There are many differences in the needs and treatment goals of each level of disorder, though overall, enhancing communication skills and social abilities are most important for all children who suffer from mild to severe autism. For this reason, it’s important to outline some basic differences between a diagnosis of autism and that of Asperger’s Syndrome. Understanding such difference between these two diagnoses will provide loved ones, educators, and caregivers with
a better grasp of the specific deficits and challenges experienced by children with Asperger’s Syndrome when compared with children diagnosed with more severe autism.

Is it Asperger’s or autism? Comparison
of symptoms in children who have been diagnosed with Asperger’s syndrome consistently demonstrates that while such children may display some of the more severe autistic symptoms, including unusual or inappropriate behavior and ritualistic tendencies, many of the cognitive challenges may be absent or reduced. Thus, such

children may show high aptitude and be quite bright in school, and articulate well verbally.

The main challenges for a child with Asperger’s Syndrome may occur on a social level, and lead such children to have difficulty in relating to peers and acquaintances,
and in fostering both casual and intimate relationships. This may include difficulty in understanding basic as well as more abstract social cues and behaviors and nuances of body language, thus limiting the child’s ability to connect or join in social situations. Engagement in unusual and/or repetitive behaviors may lead to criticism and ridicule from peers, and exclusion from social groups.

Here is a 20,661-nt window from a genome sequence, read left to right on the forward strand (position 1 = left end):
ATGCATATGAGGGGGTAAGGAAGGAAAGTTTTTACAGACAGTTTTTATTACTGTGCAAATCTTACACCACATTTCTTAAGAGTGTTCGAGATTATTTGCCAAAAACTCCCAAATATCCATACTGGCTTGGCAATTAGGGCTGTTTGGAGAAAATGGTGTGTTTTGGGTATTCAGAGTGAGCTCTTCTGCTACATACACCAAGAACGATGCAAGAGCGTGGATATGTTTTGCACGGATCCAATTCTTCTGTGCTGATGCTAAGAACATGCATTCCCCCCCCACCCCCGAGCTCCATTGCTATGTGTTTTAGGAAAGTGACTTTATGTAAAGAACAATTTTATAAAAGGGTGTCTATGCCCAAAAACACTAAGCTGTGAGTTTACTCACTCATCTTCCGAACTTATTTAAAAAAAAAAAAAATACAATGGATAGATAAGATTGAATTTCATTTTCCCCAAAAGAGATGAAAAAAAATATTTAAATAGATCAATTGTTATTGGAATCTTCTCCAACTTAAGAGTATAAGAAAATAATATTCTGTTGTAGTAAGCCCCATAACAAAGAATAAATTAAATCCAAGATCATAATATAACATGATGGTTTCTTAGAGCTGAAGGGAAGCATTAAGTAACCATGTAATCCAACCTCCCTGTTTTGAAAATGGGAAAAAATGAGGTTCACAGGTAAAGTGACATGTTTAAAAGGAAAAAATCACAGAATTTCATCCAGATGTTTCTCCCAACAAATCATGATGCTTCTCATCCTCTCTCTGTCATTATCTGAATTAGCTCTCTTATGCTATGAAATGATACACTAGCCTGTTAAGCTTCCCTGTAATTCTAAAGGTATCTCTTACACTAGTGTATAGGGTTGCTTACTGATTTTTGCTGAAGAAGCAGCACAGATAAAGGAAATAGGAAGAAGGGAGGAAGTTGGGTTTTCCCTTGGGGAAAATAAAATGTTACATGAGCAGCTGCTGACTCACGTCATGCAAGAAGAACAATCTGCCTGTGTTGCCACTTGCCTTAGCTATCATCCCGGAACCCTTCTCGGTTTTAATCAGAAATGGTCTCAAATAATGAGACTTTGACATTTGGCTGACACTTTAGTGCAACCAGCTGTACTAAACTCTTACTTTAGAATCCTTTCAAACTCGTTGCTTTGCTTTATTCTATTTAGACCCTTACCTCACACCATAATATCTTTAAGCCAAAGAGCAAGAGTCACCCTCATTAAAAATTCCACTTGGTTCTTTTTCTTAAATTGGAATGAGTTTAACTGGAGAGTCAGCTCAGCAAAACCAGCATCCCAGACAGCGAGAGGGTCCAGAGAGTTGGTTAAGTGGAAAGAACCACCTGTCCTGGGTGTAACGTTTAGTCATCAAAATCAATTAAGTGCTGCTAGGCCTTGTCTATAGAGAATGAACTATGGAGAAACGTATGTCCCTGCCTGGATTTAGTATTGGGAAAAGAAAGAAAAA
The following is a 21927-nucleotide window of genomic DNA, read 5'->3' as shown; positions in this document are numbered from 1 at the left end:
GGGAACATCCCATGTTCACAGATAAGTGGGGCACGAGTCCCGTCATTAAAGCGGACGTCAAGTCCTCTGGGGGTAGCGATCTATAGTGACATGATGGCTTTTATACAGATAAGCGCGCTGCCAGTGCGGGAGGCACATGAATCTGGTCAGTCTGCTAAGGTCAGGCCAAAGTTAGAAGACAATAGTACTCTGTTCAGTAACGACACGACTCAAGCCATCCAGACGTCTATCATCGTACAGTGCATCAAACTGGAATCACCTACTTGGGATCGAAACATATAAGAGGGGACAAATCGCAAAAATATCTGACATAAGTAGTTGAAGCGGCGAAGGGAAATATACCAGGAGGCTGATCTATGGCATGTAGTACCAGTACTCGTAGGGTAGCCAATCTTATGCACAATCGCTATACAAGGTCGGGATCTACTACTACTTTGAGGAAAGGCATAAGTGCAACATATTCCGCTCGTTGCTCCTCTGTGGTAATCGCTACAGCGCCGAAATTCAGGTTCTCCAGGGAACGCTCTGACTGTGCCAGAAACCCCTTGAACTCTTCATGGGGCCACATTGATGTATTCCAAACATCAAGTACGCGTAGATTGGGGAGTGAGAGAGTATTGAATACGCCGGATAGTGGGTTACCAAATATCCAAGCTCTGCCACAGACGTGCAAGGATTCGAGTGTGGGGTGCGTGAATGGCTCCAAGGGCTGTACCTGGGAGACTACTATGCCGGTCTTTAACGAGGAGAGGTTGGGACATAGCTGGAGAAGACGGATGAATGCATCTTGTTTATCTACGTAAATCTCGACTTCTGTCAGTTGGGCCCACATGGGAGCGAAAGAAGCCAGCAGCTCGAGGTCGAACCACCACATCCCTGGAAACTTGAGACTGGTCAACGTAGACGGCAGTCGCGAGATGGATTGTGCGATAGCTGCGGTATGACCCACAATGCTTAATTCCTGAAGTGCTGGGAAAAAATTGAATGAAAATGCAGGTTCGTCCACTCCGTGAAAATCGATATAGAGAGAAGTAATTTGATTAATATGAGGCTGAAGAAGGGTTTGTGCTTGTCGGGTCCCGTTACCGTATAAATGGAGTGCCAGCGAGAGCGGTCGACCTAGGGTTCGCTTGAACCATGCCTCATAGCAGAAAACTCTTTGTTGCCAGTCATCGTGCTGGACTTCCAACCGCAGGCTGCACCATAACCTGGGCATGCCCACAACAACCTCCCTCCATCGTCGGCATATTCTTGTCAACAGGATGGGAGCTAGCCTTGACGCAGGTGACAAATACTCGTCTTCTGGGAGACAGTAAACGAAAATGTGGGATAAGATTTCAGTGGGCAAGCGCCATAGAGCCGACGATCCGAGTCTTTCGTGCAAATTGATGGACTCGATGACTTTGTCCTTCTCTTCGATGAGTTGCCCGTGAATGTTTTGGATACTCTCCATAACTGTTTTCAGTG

The inability to connect with others in social situations, behaviors that are central
to autism, are also present in children with Asperger’s syndrome. However, children with Asperger’s typically do not have difficulties in language and communication, may appear to be “normal,” and thus may not elicit
the compassion and understanding other individuals may provide for a child who displays more obvious and severe cognitive challenges.

Children with more severe autism often have significant deficits in speech that
can impact their ability to communicate effectively with others, and as such, they may avoid social contact all together. In contrast, children with Asperger’s Syndrome may